How Stereotypes Stop the Mentally Ill from Getting Help

Contending with a mental disorder is hard enough, but people who have one face another hurdle: the stigma associated with their illness. There is a widespread aversion to the mentally ill†that is made up of “ignorance, fear, and discrimination.”

Catherine Zeta-Jones, who has bipolar disorder, says that the things people say about it “can be painful.” Those things include the belief that people who are depressed are indulging themselves and should snap out of it. Dolly Parton subscribes to this notion and says it worked for her: she claims she ended a bout of depression by telling herself, “Right, get off your fat butt, or if you really are suicidal, then go and shoot your brains out.’” She doesn’t take into account that she probably could not have done that if her depression hadn’t been running its course on its own.

Another popular conception is that successful people don’t get depressed. Winona Ryder believed this herself, but at a time in her life when she had it all, she was hit with depression. “I remember feeling, ‘I can’t complain about anything, because I’m so lucky, I’m so lucky,”” she says.

Depression isn’t the only mental disorder weighted with misconceptions. For instance, some other disorders are believed to make everyone who experiences them violent.

It is not an overstatement to say that this stigma, though it exists only as abstract attitudes in other people’s minds, has devastating health consequences for people who are mentally ill. The United States Surgeon General wrote in a 1999 report that the stigma

reduces patientsí access to resources and opportunities (e.g., housing, jobs) and leads to low self-esteem, isolation, and hopelessness. It deters the public from seeking, and wanting to pay for, care. In its most overt and egregious form, stigma results in outright discrimination and abuse. More tragically, it deprives people of their dignity and interferes with their full participation in society.

The worst news there in terms of medical outcomes is that people do not seek help because they do not want to admit to themselves or for others to learn that they have a mental disorder. Zeta-Jones wants that to change. By talking publicly about her condition, she says, “I hope I can help remove any stigma attached to it, and that those who didn’t have it under control will seek help with all that is available to treat it.”

The audience for her message is large. More than a quarter of the American population suffers from a mental disorder in any one year, according to the National Institute of Mental Health. Looking just at depression, the American Medical Association reports that up to 12% of men and 26% of women in the United States will experience it at some point in their lives.

That means that a whole lot of people are affected when the stigma prevents people from seeking treatment, especially considering the impact on the family, friends and colleagues of people with untreated disorders.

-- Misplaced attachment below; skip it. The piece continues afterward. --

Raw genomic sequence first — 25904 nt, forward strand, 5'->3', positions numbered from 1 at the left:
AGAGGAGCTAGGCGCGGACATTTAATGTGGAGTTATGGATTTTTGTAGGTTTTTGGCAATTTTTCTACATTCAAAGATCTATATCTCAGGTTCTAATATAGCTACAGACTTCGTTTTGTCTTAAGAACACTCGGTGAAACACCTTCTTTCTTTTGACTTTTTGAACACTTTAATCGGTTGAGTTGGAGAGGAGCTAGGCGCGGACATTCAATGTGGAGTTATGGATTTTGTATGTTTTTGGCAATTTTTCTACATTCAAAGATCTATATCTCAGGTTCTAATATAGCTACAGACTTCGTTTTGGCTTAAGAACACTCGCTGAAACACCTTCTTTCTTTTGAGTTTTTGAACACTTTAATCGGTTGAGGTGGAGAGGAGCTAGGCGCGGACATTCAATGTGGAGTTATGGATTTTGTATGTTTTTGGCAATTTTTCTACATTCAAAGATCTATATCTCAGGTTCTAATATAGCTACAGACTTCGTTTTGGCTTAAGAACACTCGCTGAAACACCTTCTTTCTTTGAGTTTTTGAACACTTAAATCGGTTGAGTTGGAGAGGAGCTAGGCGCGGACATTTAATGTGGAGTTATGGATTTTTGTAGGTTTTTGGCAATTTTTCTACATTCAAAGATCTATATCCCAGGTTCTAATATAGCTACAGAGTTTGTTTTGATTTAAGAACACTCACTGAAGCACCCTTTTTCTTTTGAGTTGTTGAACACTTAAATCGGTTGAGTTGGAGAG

That is not to say that people are always affected by an afflicted relative’s or friend’s failure to seek care. With some illnesses, a person may be able to hide her condition despite devastating symptoms. A sampling of celebrities who have been or are mental ill shows that it is possible to conceal the suffering, at least part of the time. Dolly Parton, Jim Carrey, and Rosie O’Donnell all say they have had depression, belying their cheerful public personas. O’Donnell says that she had lived under “a dark cloud” since childhood, but didn’t get help until she was 37.

The stigma is particularly pronounced in certain sub-cultures. One of these is the military, which expects members and veterans to tough things out. Acknowledging and nurturing emotions probably isn’t that institution’s strong suit. That leaves veterans whose experiences in combat caused post-traumatic stress disorder (PTSD) isolated, sometimes shamed, and usually quiet about their suffering. In an article featuring the words of several veterans with PTSD, the Montreal Gazette notes that a “stubborn stigma…is rife in all ranks of the Canadian military.”

Sometimes religious communities also have trouble acknowledging mental illness in their leaders. A North Carolina Baptist minister’s suicide, which shocked his congregation in 2009, was “a rare outcome to a common problem” among the clergy. One expert said, “We set the bar so high that most pastors can’t” reach it, leading to depression. An organization called CareNet operates 21 counseling centers for pastors in North Carolina alone. Its president, Steve Scoggin, said isolation and loneliness are the “greatest occupational hazards” for clergy. The fact that one state has 21 counseling centers just for pastors hints at the problem’s†prevalence.